Timeliness of IPR petition under §315(b) is an issue of whether to initiate the proceeding, and Board’s determination is nonappealable under §314(d), and the court cannot review it.
Sadao Kinashi | October 21, 2015
Achates Reference v. Apple Inc.,
September 30, 2015
CAFC Panel and Opinion Author: PROST, LOURIE and LINN (Author)
The patentee, Achates sued QuickOffice and others for patent infringement. One year later, Achates joined Apple as a codefendant. Several months later, Apple filed petitions for IPR in USPTO against each of the patents. Achates argued that Apple had a relationship with QuickOffice based on their blank indemnification agreement and that such relationship caused Apple’s petitions for IPR to be time-barred under 35 U.S.C. § 315(b). CAFC held that timeliness of the petition for IPR under §315(b) is an issue of whether to initiate the proceeding, and Board’s determination is nonappealable under §314(d), and the court cannot review it.
On June 20, 2011, Achates sued QuickOffice and other parties for infringement of patents. One year later, Achates joined Apple in the suit for infringement of the patents. On December 14, 2012, Apple filed petitions for IPR in USPTO against each of the patents
In responding to the petitions, Achates contended that Apple had a relationship with QuickOffice based on a blank indemnification agreement, and that such relationship caused Apple’s petitions for IPR to be time-barred under 35 U.S.C. § 315(b).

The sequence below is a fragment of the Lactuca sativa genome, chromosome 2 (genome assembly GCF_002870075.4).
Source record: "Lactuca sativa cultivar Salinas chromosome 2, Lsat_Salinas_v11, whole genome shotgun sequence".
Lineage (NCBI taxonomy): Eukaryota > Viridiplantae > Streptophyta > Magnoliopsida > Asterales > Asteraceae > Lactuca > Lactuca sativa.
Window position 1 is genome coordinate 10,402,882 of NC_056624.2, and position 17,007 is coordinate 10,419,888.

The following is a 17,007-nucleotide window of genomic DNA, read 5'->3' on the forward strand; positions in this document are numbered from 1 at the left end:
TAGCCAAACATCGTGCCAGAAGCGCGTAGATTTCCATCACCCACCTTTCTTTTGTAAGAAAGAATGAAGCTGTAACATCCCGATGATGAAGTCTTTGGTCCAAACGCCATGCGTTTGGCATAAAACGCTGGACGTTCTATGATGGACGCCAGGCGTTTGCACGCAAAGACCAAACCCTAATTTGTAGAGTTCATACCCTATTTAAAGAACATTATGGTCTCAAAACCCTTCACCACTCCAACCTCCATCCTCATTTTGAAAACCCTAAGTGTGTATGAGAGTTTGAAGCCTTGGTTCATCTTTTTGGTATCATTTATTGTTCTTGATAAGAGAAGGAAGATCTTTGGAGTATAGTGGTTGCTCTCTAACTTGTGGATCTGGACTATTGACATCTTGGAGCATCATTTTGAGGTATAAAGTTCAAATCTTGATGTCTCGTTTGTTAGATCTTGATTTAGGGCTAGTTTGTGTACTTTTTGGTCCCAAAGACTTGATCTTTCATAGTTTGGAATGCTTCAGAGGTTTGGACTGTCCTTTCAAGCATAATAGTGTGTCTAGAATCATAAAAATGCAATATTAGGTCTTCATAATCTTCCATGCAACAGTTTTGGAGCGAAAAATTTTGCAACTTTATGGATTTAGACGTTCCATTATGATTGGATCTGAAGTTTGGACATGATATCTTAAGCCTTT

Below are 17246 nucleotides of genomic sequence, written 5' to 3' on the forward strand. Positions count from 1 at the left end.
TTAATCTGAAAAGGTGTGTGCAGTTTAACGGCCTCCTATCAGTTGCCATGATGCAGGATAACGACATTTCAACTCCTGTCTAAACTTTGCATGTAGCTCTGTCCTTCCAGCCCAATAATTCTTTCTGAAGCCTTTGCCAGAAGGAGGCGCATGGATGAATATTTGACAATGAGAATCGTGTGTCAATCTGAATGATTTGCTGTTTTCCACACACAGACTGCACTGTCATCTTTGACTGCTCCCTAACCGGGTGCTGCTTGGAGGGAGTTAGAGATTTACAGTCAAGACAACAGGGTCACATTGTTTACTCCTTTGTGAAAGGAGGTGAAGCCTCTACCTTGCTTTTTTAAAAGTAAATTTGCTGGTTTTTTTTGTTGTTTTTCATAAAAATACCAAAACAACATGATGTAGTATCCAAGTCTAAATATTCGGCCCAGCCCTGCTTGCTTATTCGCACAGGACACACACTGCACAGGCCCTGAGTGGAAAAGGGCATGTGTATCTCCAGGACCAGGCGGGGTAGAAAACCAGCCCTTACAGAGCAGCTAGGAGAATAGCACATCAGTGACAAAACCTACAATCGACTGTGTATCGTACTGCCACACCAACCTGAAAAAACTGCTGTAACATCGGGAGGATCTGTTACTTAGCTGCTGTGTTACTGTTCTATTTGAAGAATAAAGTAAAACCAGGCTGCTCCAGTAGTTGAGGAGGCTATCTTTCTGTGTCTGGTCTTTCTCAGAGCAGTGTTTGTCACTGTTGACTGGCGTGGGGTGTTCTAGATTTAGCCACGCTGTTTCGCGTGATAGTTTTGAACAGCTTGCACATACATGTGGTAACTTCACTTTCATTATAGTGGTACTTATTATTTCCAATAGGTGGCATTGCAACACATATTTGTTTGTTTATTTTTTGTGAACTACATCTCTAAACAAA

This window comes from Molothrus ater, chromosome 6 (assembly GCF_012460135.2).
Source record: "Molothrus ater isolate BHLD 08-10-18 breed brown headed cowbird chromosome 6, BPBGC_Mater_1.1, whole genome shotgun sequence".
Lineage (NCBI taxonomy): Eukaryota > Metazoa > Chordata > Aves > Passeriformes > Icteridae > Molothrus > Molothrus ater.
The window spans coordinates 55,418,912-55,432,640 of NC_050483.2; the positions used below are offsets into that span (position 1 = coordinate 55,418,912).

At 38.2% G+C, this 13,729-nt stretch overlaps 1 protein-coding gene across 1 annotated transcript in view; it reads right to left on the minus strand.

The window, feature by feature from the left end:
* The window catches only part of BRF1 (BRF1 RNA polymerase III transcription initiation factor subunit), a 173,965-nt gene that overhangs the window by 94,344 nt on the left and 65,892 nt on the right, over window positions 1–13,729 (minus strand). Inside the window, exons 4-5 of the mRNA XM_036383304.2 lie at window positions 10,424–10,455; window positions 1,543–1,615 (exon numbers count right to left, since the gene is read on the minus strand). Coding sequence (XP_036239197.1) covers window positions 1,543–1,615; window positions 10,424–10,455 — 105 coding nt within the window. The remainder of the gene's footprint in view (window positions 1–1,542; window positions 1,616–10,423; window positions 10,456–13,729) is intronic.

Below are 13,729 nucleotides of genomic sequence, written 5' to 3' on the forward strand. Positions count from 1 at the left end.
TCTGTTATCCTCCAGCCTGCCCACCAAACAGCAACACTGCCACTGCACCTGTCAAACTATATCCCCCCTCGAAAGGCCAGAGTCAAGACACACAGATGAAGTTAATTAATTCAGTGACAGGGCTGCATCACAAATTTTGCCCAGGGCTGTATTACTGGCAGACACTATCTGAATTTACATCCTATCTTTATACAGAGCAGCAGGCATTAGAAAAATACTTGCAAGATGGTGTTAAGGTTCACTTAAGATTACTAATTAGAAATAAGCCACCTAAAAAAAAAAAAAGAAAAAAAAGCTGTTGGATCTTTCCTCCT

§ 315 (b) PATENT OWNER’S ACTION.–An inter partes review may not be instituted if the petition requesting the proceeding is filed more than 1 year after the date on which the petitioner, real party in interest, or privy of the petitioner is served with a complaint alleging infringement of the patent. The time limitation set forth in the preceding sentence shall not apply to a request for joinder under subsection (c).
§ 314 (d) NO APPEAL.–The determination by the Director whether to institute an inter partes review under this section shall be final and nonappealable.
35 U.S.C. §315(b) and §314(d).
Achates moved for discovery of evidence to prove Apple’s specific relationships with the codefendants. The Board denied the motion, finding no basis of the relationship under § 315(b) between Apple and QuickOffice.
The Board found that none of the codefendants were real parties in interest or privies of Apple. Specifically, the Board concluded that there was no evidence that any of the codefendants had “the right to intervene or control Apple’s defense to any charge of patent infringement” and that Apple and codefendants had “distinct interests in the related [district court] litigation.” Thus, the Board instituted IPR proceedings for the patents.
In its final written decisions, the Board reaffirmed its earlier decisions that the IPR proceedings were not time-barred. The Board ultimately invalidated all the challenged claims as either anticipated and/or obvious.
On appeal, Achates challenged the Board’s final decisions that Apple’s petitions were not time-barred under § 315(b). Achates did not appeal the Board’s decisions that the claims are invalid. Apple asserted that because the question is regarding the decision to initiate the IPR, the court lacks jurisdiction over the appeal under § 314(d). In the alternative, Apple argues that the Board’s decisions should be affirmed on the merits.
Regarding reviewability of Director’s institution decision, CAFC especially referred to: